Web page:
28 September 2016

Mea Culpa, Hartland Snyder

When talking with my students about writing on the history of science, I often warn them to be cautious about oral histories—those long interviews with noted people that review their life’s accomplishments, often years after the fact.  The personal anecdotes, tucked away in university and institutional archives, are so attractive to a writer, who is seeking to enliven a biography.  But they are a minefield when it comes to accuracy, given the weaknesses of memory.  “Trust, but verify” is always my classroom advice.

Hartland Snyder (1913-1962)
If only I had practiced what I preached.  My latest book, Black Hole: How an Idea Abandoned by Newtonians, Hated by Einstein, and Gambled on by Hawking Became Loved, includes the story of physicist J. Robert Oppenheimer and his graduate student Hartland Snyder in 1939 writing the first modern description of a black hole.  They called it “continued gravitational contraction.”  

I described the two men as a unique pairing: Oppenheimer, raised in New York City amid privilege and wealth, joining forces with a crackerjack mathematician who “came from the working class" instead of the middle rungs of the ladder. This was based on an interview that Caltech physicist and Nobel laureate William Fowler, who knew both men, had given decades after the fact.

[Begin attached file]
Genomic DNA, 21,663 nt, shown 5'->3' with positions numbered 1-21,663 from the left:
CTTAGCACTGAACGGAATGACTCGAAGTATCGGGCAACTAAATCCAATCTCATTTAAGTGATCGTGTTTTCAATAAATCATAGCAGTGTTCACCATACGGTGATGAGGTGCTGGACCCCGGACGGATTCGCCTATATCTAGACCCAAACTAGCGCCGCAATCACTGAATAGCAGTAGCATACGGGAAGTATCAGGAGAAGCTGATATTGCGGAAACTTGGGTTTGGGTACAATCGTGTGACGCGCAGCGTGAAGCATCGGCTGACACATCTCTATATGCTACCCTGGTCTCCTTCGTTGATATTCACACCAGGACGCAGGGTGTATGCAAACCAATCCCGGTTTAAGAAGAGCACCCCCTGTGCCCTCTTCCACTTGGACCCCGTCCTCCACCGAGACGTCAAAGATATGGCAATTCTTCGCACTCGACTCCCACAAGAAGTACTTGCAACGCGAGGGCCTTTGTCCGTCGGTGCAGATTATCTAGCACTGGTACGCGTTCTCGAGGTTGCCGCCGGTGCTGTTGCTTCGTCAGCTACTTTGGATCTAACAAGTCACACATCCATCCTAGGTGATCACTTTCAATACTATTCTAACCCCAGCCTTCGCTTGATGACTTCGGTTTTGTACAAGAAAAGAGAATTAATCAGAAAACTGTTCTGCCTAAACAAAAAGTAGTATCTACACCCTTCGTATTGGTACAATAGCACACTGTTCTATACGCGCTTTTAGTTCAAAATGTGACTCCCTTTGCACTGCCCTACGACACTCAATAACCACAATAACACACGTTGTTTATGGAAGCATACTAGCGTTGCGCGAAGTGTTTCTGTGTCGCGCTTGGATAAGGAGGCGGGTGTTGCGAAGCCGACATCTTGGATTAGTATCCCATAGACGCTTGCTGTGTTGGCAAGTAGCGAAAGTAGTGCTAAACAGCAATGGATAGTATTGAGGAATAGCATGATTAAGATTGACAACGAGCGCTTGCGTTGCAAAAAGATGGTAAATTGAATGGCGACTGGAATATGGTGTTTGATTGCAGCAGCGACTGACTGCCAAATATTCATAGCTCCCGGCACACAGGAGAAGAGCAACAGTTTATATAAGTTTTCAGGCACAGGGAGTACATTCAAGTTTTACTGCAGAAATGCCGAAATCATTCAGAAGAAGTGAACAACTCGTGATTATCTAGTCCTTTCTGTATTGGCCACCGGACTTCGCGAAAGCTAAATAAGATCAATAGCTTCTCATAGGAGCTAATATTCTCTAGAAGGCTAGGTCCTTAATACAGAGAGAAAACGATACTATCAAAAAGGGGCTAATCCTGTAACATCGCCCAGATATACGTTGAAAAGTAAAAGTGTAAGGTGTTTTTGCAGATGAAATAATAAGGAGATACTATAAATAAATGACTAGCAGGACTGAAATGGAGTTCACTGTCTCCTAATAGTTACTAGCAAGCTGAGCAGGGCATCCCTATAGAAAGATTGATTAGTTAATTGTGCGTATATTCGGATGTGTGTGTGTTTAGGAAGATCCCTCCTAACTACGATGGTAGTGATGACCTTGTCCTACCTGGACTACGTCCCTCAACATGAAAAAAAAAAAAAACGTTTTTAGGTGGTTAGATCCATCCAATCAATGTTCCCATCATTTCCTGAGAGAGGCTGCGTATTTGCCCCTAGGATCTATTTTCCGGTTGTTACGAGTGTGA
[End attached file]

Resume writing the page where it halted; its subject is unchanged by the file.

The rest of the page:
One might argue than anyone’s background, when compared with Oppenheimer’s, would look less affluent by comparison: as a young boy, Oppie was driven to private school by a uniformed chauffeur in a limousine. But Snyder’s family, it turns out, was solidly middle class. Hartland grew up in Salt Lake City, where his father served as a civil engineer. I recently learned this from Hartland’s nephew, Arthur Snyder, an experimental particle physicist at the Stanford Linear Accelerator Laboratory.  While Oppenheimer was noted for his deep knowledge of literature, art, and music, Hartland has often been cast as the truck-driving boy from the sticks. In reality, he never drove a truck and was an accomplished violinist.  

Hartland didn’t continue research on black holes after 1939 but did make notable contributions in other arenas.  In 1947 he published a pioneering paper in Physical Review on quantizing space-time, a problem physicists are still wrestling with.  And later in the 1950s, working at the Brookhaven National Laboratory in New York, he co-discovered the technique of “strong focusing” that allowed ever-bigger particle accelerators to be built. 

Suffering a heart attack, Hartland died at the age of 49 in 1962, years before black holes were officially accepted as bona fide members of the cosmos.